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How To Treat Fifth Metatarsal Fractures

The fifth metatarsal is the long bone on the outside of each foot that connects to your pinky toe, and it is one of the most commonly fractured bones in your foot. Repetitive strain or direct trauma are two of the most common causes of a fifth metatarsal fracture, and treatment will vary based on a few different factors. Below, we take a closer look at fifth metatarsal fractures and explain how Dr. McDonald can help you treat these injuries.

Types Of Fifth Metatarsal Fractures

Fifth metatarsal fractures are categorized based on where the fracture occurs along the metatarsal bone. The three fracture types are:

The Avulsion Fracture – These fractures make up the vast majority of fifth metatarsal fractures (>90%). This occurs when a small piece of bone is pulled off the metatarsal by a tendon or ligament, and oftentimes occurs during a severe ankle sprains.

  • The Jones Fracture – A Jones fracture occurs when a specific area of the metatarsal that receives less blood than other areas fractures. Because of this limited blood supply, a Jones fracture may not heal as easily as other types of fifth metatarsal fractures. Oftentimes the result of overuse or repetitive stress, a Jones fracture is more difficult to treat than the more common avulsion fracture.
  • Dancer’s Fracture – The final type of fifth metatarsal fracture is known as a dancer’s fracture or midshaft fracture. This type of fracture occurs at the metatarsal head and neck, and is often the result of significant trauma or twisting to the foot.

As we alluded to above, overuse and repetitive strain on the foot are two of the most common causes of fifth metatarsal fractures. Because of this, the injury is fairly common in athletes, dancers and people who spend a lot of time on their feet. People with abnormally high arches (as this puts excess pressure on the outside of your foot) and those with chronic ankle instability are also at a higher risk for fifth metatarsal fractures.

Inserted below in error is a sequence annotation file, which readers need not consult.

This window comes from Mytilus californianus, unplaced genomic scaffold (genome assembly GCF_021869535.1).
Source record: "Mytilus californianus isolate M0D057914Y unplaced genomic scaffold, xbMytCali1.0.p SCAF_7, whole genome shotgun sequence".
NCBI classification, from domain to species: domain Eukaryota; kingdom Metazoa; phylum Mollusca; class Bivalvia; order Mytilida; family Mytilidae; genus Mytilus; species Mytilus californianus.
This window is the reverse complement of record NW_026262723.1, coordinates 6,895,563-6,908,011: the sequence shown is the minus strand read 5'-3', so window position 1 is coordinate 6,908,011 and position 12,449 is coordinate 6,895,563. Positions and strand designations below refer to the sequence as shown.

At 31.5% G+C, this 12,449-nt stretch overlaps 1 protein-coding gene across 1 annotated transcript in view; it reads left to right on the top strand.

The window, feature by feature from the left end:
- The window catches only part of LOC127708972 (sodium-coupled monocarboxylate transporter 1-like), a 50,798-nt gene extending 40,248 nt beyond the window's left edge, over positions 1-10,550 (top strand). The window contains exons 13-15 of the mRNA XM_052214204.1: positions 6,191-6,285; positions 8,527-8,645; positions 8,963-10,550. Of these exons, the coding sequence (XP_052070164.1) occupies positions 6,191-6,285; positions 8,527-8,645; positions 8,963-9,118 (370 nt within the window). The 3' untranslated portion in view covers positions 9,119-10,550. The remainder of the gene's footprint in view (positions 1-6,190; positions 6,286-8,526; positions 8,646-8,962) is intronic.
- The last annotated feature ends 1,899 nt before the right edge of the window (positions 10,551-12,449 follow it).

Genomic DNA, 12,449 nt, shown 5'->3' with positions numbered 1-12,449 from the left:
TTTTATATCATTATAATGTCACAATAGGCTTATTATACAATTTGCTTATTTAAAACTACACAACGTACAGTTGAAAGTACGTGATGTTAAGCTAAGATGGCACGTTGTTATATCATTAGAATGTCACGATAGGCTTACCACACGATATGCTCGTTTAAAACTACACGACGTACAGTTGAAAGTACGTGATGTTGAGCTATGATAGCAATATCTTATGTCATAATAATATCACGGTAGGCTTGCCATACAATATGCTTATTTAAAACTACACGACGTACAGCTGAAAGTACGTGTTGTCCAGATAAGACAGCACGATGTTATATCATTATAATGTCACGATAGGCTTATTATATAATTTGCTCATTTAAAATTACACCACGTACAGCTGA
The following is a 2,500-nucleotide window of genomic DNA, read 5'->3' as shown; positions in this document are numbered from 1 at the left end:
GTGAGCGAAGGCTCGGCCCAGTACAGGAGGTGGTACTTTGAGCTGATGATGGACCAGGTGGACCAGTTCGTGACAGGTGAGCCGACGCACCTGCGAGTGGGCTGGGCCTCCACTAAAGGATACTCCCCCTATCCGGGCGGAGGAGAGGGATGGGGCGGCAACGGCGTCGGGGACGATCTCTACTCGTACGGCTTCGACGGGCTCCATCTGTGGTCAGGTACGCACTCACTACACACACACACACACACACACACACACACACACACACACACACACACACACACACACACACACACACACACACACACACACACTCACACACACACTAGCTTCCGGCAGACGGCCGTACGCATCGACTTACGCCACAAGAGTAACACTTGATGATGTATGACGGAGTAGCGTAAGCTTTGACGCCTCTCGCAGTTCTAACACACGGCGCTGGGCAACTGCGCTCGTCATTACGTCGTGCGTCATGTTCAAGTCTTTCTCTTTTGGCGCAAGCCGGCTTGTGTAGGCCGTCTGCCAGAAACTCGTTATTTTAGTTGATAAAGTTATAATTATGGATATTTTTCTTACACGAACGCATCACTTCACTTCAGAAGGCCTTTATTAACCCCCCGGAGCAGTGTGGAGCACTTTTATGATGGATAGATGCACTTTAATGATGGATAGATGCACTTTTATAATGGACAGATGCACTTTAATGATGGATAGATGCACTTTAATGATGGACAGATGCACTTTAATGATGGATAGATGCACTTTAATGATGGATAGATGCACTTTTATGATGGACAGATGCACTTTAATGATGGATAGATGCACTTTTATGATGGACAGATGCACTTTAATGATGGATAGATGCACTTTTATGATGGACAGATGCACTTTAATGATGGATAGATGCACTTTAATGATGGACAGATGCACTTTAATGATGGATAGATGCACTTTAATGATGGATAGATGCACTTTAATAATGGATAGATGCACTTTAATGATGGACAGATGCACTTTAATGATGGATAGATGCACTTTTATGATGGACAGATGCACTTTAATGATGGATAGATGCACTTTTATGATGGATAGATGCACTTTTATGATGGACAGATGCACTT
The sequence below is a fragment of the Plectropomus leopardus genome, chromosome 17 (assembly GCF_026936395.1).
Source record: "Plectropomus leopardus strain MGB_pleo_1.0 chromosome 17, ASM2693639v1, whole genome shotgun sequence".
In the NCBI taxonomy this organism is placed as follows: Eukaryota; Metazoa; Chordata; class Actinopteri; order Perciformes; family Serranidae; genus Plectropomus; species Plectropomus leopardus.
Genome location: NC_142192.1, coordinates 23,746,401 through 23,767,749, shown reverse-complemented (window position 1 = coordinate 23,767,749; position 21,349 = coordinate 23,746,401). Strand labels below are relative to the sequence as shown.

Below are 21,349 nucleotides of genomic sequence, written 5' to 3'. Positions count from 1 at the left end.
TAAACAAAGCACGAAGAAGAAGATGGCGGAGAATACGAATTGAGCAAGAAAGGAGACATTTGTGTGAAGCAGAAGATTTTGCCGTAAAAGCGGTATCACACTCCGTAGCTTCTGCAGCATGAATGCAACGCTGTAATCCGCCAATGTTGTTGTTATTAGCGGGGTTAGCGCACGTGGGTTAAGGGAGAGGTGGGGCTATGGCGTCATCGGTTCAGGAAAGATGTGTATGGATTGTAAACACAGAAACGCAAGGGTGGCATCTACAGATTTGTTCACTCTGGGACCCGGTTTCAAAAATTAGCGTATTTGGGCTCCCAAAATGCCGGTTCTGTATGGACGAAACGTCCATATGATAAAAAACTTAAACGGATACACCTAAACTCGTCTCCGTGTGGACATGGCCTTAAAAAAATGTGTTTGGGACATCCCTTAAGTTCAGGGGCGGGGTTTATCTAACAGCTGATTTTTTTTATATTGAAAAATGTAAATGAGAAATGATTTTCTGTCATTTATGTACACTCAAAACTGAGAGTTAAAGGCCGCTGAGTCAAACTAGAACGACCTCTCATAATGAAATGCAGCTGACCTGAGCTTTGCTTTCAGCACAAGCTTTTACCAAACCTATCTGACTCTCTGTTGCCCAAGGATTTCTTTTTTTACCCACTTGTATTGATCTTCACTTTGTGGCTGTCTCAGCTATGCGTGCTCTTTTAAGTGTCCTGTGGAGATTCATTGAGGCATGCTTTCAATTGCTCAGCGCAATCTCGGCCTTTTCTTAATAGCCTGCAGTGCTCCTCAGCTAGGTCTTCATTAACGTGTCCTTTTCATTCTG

Besides pain and discomfort, fifth metatarsal fractures tend to present with bruising, swelling and tenderness in the area of the fracture.

Diagnosis And Treatment Of Fifth Metatarsal Fractures

If you suspect that you have suffered a fifth metatarsal fracture or similar foot injury, head to a foot specialist. They’ll begin by asking about your symptoms, conducting a visual and physical assessment of the foot, and taking a closer look with the help of an x-ray, MRI or CT scan.

Most avulsion fractures can be treated successfully with conservative care, and since the vast majority of fifth metatarsal fractures are avulsion fractures, that means most people who suffer this injury will be able to avoid surgery. And while your individual treatment plan will be developed based on your specific fracture, your age and your activity level, many people can recover from a fifth metatarsal fracture with a combination of:

  • Immobilization
  • Activity avoidance
  • Footwear modifications
  • Over-the-counter pain medications

You may also want to consider physical therapy exercises after healing has progressed to help strengthen the immobilized area and expand your comfortable range of motion, especially if you’re hoping to return to athletics in the near future. In all, avulsion fractures tend to heal well in about 6-8 weeks.

In the event that you suffered a Jones fracture or a dancer’s fracture, or the fracture is displaced to the point that it is unlikely to heal on its own, your provider may recommend surgery. Surgical hardware will be inserted to ensure healing occurs as expected, and the hardware will remain in your foot once full healing has occurred. Healing after surgery takes about 7-10 weeks, but your provider can give you a specific recovery timeline based on your unique fracture and operation.

For more information about fifth metatarsal fractures, or to talk with a foot specialist about a different issue you’re dealing with in your foot or ankle, reach out to Dr. McDonald’s office today at (860) 244-8889.

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